This is Part II of the article on “Is Tithing a Biblical Requirement Today.” Because of the extensive Biblical research involved in the Tithe, it will be posted in 15 Parts.  Although controversial, the Bible tells us to, “Study to shew thyself approved unto God, a workman that needeth not to be ashamed, rightly dividing the word of truth.” (2 Timothy 2:15).  “And ye shall know the truth, and the truth shall make you free.” (John 8:32).

Jacob didn’t tithe until God blessed him first.

Genesis 28:20-22, “And Jacob vowed a vow, saying, if God will be with me, and will keep me in this way that I go, and will give me bread to eat, and raiment to put on, So that I come again to my father’s house in peace; then shall the Lord be my God: And this stone, which I have set for a pillar, shall be God’s house: and of all that thou shall give me I will surely give the tenth unto thee.”

This is the very first Scripture in the Bible that I have found that gives an account of someone giving a tenth or tithe of his personal possessions back to God, but it is surely different from the teachings of most pastors.  First Jacob recognizes God as God. He then begins to proposition God. He states that “IF” God will do this and “IF’ God will do that, “THEN” Jacob says, “shall the Lord be my God.” Jacob concludes his proposition to God, should God meet all of his requirements, by saying that of all the things that God will first give to him, Jacob will give God back a tenth.  Of course, God honored Jacob’s proposition and continued to honor this same principle of tithing all through Israel’s history.

One question that comes to mind is:  How did Jacob actually give a tithe to God?  Did he take it to the local church?  There was no local church. There was no temple. There were no priests.  There were no Levites. According to Deuteronomy and Leviticus, this is how Jacob gave his tithe to God.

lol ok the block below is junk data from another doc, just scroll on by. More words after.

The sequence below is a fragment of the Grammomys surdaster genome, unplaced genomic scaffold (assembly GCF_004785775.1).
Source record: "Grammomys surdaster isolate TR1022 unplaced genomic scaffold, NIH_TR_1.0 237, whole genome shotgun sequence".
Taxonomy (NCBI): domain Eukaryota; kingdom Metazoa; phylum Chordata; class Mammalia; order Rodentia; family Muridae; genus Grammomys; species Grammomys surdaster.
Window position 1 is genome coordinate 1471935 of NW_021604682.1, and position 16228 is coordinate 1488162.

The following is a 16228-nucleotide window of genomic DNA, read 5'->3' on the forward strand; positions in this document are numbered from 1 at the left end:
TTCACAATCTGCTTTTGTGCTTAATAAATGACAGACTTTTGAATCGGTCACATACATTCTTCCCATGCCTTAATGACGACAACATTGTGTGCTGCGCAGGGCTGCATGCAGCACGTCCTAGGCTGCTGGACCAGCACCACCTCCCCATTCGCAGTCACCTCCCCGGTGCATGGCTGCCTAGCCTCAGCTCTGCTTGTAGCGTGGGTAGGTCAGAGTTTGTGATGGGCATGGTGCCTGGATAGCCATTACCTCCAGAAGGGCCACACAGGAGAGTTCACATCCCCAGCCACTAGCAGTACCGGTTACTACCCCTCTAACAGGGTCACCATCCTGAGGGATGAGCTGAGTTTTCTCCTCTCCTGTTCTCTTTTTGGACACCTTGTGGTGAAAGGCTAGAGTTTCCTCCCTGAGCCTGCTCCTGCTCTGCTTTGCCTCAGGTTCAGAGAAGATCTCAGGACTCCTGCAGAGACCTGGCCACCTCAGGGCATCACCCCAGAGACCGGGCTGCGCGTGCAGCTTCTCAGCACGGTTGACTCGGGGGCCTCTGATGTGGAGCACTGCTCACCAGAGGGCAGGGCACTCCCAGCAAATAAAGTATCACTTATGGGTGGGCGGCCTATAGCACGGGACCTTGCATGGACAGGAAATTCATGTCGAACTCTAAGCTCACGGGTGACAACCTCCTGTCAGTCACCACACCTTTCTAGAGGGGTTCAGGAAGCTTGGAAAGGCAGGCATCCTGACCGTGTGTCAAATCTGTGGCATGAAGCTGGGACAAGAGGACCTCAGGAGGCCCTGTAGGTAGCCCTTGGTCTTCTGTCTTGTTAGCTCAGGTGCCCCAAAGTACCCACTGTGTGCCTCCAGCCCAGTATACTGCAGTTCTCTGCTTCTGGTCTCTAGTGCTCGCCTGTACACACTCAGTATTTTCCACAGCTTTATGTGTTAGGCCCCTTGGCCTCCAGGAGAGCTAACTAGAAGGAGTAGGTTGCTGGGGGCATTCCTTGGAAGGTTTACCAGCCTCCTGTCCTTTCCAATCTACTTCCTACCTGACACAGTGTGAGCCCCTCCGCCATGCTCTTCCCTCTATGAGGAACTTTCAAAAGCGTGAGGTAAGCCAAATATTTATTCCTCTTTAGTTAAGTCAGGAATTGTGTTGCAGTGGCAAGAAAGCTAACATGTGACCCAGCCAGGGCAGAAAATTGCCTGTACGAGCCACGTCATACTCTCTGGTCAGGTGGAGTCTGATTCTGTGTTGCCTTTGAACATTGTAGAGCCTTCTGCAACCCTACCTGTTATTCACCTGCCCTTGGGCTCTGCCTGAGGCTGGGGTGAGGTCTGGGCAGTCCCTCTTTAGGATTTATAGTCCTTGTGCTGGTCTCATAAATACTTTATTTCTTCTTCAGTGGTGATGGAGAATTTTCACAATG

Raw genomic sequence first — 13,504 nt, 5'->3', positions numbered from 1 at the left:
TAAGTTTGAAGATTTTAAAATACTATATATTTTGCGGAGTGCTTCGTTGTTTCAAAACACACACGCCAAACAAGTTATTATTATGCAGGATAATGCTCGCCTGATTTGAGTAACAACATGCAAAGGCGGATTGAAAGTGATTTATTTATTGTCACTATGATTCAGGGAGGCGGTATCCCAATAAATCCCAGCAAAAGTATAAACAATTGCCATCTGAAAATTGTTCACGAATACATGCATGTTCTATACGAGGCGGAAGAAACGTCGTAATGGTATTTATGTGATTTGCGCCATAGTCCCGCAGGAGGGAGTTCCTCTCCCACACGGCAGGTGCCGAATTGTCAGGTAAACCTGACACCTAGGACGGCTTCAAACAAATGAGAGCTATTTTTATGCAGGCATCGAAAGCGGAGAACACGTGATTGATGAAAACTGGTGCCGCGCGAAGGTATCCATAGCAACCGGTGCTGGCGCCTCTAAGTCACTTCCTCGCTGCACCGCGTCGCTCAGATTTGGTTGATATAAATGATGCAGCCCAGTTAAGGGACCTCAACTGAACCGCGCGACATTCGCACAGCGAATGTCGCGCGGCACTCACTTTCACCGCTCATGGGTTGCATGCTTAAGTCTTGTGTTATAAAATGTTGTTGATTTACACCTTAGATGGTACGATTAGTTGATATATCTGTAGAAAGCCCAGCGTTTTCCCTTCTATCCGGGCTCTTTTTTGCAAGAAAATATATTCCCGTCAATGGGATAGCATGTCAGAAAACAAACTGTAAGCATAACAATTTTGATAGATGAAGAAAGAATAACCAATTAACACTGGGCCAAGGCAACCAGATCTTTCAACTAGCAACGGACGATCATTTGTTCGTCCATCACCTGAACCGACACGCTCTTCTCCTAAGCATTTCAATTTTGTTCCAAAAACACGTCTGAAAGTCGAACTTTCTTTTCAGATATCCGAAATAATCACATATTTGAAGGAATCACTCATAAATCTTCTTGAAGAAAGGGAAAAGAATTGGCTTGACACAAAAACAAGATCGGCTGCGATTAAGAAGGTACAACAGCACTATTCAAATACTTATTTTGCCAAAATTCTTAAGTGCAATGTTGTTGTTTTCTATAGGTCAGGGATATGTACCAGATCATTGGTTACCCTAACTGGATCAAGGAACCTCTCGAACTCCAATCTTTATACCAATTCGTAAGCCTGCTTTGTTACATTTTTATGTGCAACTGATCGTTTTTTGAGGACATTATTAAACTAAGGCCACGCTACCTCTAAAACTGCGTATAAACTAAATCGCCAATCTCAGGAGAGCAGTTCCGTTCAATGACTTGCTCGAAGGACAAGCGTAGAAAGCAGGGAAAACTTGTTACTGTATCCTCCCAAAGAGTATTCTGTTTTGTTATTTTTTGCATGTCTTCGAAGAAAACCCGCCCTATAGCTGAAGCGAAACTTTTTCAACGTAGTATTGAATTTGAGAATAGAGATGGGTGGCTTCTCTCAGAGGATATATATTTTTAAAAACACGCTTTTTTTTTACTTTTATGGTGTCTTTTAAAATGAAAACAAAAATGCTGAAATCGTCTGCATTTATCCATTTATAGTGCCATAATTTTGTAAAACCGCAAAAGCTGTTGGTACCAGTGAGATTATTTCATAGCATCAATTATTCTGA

“And thither ye shall bring your burnt offerings, and your sacrifices, and your tithes, and heave offerings of your hand, and your vows, and your freewill offerings, and the firstlings of your herds and of your flocks: And there ye shall eat before the Lord your God, and ye shall rejoice in all that ye put your hand unto, ye and your households, wherein the Lord thy God hath blessed thee” (Deuteronomy 12:6-7).

Even though there were no Levites in Jacob’s day, nonetheless, there were “…the stranger, and the fatherless, and the widow, which are within thy gates, shall come, and shall eat and be satisfied; that the Lord thy God may bless thee in all the work of thine hand which thou doest” (Deuteronomy 14:29).

“And all the tithe of the land, whether of the seed of the land, or of the fruit, of the tree, is the Lord’s: it is holy unto the Lord. And if a man will at all redeem ought of his tithes, he shall add thereto the fifth part thereof. And concerning the tithe of the herd, or of the flock, even of whatsoever passes under the rod, the tenth shall be holy unto the Lord. He shall not search whether it be good or bad, neither shall he change it…”(Leviticus 27:30-33).

The above scriptures reveal how God acknowledged the tithe from Jacob: Jacob taking a portion himself and his family in communion and thanksgiving to God, and by sharing his fortune with those who were unfortunate, poor, strangers, etc.

These scriptures teach us that: (1) tithing comes from the “land;” (2) it was the “seed” or agricultural products from the fields that was holy to God and what were to be given in a tithe; (3) products from “trees” were to be tithed including fruit, etc. and (4) of “herds or flocks” it was the “tenth” that passed under the rod that was holy and dedicated to God.  Here is a big inconsistency between what is scripturally required and what the clergy teaches related to tithing.  It was not the first tenth, but rather the one after the ninth that belonged to God.  In addition, if a herdsman had only nine cattle, he was not required to tithe at all.  Also note that God did not even require the best of the cattle, just the tenth one to pass under the rod regardless of the condition it was in.  We are talking about tithing and not sacrificing, so it didn’t matter if the animal was blemished.  In addition, there is no mention of tithing of money in Leviticus.


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